The MPH Integrative Learning Experience (ILE) @ Meharry
The Integrative Learning experience (ILE) is a culminating experience required for all MPH students at Meharry. It is an opportunity for students to synthesize and integrate knowledge acquired in coursework and other learning experiences and to apply theory and principles in a situation that approximates some aspect of professional public health practice. Faculty will utilize the ILE to assess whether students have mastered public health knowledge and whether the student can demonstrate proficiency in the required competencies.
Integrated learning means combining what you learn in the classroom, whether it is theory or technique, as a solution to real-world problems. There are numerous options for the ILE project. The specific details will be determined in partnership with the faculty supervisor. The ILE report documents all aspects of the project. MPH students will identify 5 Council on Education for Public Health (CEPH) competencies from the list of 22 MPH Foundational Competencies and discuss how the ILE project provided an opportunity to demonstrate mastery.
The ILE project planning and preparation activities span the final two semesters of the program, ending in completion of the Integrative Learning Experience course. The Council on Education for Public Health (CEPH) affords public health programs wide latitude in how they meet this accreditation requirement.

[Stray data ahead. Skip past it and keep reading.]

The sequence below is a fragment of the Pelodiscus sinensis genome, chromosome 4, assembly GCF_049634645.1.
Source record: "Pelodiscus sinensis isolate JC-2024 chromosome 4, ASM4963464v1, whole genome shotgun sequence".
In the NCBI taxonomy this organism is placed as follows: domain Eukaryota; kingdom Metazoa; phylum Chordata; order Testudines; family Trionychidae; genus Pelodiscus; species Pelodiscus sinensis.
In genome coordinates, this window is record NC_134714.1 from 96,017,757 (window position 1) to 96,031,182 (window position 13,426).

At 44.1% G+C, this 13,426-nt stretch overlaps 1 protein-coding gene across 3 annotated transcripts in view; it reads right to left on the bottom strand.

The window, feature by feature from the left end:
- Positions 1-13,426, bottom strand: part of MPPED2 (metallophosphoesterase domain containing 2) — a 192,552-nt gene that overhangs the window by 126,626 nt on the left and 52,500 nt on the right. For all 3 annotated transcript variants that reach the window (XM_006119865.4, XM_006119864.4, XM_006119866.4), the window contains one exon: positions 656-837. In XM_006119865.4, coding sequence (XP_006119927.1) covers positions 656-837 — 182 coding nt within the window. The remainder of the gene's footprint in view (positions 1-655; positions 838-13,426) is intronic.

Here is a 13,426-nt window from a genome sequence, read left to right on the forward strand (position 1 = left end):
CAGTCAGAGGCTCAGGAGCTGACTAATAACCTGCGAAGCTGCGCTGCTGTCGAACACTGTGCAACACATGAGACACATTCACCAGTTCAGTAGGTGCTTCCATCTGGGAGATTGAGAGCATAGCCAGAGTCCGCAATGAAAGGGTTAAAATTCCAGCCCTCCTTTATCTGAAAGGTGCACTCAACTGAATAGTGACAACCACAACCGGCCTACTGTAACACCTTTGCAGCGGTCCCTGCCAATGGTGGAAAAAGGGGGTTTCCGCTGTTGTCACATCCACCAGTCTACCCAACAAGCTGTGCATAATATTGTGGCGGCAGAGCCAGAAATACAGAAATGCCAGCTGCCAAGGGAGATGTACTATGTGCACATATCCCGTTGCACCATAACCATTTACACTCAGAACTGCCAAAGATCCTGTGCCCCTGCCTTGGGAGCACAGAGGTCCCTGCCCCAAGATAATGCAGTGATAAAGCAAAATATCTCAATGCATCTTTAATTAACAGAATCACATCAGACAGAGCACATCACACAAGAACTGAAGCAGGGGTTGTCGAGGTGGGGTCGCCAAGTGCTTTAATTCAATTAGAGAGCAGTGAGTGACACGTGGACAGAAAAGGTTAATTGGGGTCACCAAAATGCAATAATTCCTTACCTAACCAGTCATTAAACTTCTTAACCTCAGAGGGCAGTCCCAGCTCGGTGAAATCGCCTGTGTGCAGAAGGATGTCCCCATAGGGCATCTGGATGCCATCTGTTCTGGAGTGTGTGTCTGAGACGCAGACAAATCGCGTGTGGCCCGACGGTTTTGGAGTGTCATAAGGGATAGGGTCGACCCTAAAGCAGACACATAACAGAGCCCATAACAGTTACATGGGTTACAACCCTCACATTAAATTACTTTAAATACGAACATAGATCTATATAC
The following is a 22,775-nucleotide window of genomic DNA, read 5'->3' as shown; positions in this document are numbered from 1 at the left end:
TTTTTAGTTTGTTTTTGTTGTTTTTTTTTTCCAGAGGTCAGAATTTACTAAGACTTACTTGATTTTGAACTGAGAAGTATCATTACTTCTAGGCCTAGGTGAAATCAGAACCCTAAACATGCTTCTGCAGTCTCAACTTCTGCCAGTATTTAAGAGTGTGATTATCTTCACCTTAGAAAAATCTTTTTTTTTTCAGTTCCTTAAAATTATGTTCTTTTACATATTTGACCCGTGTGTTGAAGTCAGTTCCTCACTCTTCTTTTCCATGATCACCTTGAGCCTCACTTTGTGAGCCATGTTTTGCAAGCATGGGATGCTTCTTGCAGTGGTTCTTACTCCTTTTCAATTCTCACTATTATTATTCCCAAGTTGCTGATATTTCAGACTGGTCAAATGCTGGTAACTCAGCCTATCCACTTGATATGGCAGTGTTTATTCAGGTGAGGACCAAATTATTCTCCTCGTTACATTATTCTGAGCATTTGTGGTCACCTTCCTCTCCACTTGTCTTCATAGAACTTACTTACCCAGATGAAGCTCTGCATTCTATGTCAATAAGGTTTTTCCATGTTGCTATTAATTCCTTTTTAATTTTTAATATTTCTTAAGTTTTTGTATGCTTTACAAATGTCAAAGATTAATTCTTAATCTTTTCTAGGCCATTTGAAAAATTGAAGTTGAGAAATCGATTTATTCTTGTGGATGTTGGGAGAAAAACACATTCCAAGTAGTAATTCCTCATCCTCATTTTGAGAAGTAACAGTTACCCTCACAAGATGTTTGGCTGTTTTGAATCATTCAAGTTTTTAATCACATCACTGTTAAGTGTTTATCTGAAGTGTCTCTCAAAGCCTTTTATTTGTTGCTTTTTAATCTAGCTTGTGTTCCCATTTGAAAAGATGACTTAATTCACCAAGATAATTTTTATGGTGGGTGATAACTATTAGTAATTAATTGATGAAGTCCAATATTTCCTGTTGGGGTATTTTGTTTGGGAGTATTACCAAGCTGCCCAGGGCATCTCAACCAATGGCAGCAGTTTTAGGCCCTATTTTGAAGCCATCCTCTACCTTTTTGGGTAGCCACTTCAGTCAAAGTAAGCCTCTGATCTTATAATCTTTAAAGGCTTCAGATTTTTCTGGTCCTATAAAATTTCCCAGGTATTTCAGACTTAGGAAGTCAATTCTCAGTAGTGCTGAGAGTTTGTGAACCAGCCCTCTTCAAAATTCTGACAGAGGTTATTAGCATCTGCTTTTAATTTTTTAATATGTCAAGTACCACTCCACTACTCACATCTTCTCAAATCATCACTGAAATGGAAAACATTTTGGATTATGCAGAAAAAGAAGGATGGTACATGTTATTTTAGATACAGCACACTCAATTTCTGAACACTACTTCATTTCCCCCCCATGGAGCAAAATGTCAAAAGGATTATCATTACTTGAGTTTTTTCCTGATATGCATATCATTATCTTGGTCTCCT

ILE Project Options at Meharry
The Meharry Medical College MPH program elected to provide students with two options to satisfy this requirement:
ILE Option for Public Health Practice Synthesis of Competencies
Comprehensive Exam Students complete a case-based written comprehensive exam. A faculty team drafts the case to provide an opportunity for students to show mastery of at least 5 competencies. The ILE coordinator and faculty use a rubric to assess the student’s ability to synthesize competencies into a methodologically sound written document that is responsive to the case. Students who opt for option 1 are supervised by the ILE Course Director.